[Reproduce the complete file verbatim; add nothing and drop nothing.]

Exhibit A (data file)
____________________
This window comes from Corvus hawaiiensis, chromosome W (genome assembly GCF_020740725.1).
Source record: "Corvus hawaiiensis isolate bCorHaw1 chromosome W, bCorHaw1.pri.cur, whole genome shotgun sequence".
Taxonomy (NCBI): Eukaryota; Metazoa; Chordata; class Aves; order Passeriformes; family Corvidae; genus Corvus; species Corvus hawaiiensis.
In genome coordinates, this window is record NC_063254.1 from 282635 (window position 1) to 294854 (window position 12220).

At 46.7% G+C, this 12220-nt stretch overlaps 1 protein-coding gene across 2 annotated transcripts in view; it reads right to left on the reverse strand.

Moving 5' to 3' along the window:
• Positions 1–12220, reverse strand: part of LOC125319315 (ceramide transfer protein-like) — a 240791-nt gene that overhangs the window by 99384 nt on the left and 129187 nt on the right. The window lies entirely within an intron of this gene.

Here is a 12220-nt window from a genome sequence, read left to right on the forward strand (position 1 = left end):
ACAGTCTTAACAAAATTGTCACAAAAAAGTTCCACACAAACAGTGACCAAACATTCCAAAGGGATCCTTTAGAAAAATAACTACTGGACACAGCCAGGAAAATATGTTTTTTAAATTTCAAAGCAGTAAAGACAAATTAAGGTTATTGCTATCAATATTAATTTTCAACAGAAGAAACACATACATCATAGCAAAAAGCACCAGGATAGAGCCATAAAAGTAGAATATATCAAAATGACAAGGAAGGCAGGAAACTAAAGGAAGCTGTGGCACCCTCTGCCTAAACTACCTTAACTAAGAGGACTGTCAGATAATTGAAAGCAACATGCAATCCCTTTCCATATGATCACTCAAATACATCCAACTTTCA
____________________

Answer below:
This window comes from Corvus hawaiiensis, chromosome W (genome assembly GCF_020740725.1).
Source record: "Corvus hawaiiensis isolate bCorHaw1 chromosome W, bCorHaw1.pri.cur, whole genome shotgun sequence".
Taxonomy (NCBI): Eukaryota; Metazoa; Chordata; class Aves; order Passeriformes; family Corvidae; genus Corvus; species Corvus hawaiiensis.
In genome coordinates, this window is record NC_063254.1 from 282635 (window position 1) to 294854 (window position 12220).

At 46.7% G+C, this 12220-nt stretch overlaps 1 protein-coding gene across 2 annotated transcripts in view; it reads right to left on the reverse strand.

Moving 5' to 3' along the window:
• Positions 1–12220, reverse strand: part of LOC125319315 (ceramide transfer protein-like) — a 240791-nt gene that overhangs the window by 99384 nt on the left and 129187 nt on the right. The window lies entirely within an intron of this gene.

Here is a 12220-nt window from a genome sequence, read left to right on the forward strand (position 1 = left end):
ACAGTCTTAACAAAATTGTCACAAAAAAGTTCCACACAAACAGTGACCAAACATTCCAAAGGGATCCTTTAGAAAAATAACTACTGGACACAGCCAGGAAAATATGTTTTTTAAATTTCAAAGCAGTAAAGACAAATTAAGGTTATTGCTATCAATATTAATTTTCAACAGAAGAAACACATACATCATAGCAAAAAGCACCAGGATAGAGCCATAAAAGTAGAATATATCAAAATGACAAGGAAGGCAGGAAACTAAAGGAAGCTGTGGCACCCTCTGCCTAAACTACCTTAACTAAGAGGACTGTCAGATAATTGAAAGCAACATGCAATCCCTTTCCATATGATCACTCAAATACATCCAACTTTCA